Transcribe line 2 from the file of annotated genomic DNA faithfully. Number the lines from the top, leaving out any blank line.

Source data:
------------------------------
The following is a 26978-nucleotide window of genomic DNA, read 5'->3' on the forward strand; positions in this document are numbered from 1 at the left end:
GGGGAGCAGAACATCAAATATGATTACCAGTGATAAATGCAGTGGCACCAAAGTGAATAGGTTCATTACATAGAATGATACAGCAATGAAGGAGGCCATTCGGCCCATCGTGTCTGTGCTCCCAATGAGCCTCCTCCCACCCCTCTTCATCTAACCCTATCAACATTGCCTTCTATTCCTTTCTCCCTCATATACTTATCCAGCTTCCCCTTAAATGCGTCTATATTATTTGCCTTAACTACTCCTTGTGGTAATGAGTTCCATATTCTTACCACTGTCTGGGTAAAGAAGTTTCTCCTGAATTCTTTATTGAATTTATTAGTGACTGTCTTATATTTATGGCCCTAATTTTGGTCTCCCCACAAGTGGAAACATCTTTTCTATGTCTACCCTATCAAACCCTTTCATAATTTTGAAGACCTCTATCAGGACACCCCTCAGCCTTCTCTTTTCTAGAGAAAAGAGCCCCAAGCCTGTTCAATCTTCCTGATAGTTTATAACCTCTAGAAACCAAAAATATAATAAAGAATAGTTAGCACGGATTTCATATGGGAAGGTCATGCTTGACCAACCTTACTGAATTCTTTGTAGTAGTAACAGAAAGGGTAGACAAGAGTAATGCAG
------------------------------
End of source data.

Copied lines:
GGGGAGCAGAACATCAAATATGATTACCAGTGATAAATGCAGTGGCACCAAAGTGAATAGGTTCATTACATAGAATGATACAGCAATGAAGGAGGCCATTCGGCCCATCGTGTCTGTGCTCCCAATGAGCCTCCTCCCACCCCTCTTCATCTAACCCTATCAACATTGCCTTCTATTCCTTTCTCCCTCATATACTTATCCAGCTTCCCCTTAAATGCGTCTATATTATTTGCCTTAACTACTCCTTGTGGTAATGAGTTCCATATTCTTACCACTGTCTGGGTAAAGAAGTTTCTCCTGAATTCTTTATTGAATTTATTAGTGACTGTCTTATATTTATGGCCCTAATTTTGGTCTCCCCACAAGTGGAAACATCTTTTCTATGTCTACCCTATCAAACCCTTTCATAATTTTGAAGACCTCTATCAGGACACCCCTCAGCCTTCTCTTTTCTAGAGAAAAGAGCCCCAAGCCTGTTCAATCTTCCTGATAGTTTATAACCTCTAGAAACCAAAAATATAATAAAGAATAGTTAGCACGGATTTCATATGGGAAGGTCATGCTTGACCAACCTTACTGAATTCTTTGTAGTAGTAACAGAAAGGGTAGACAAGAGTAATGCAG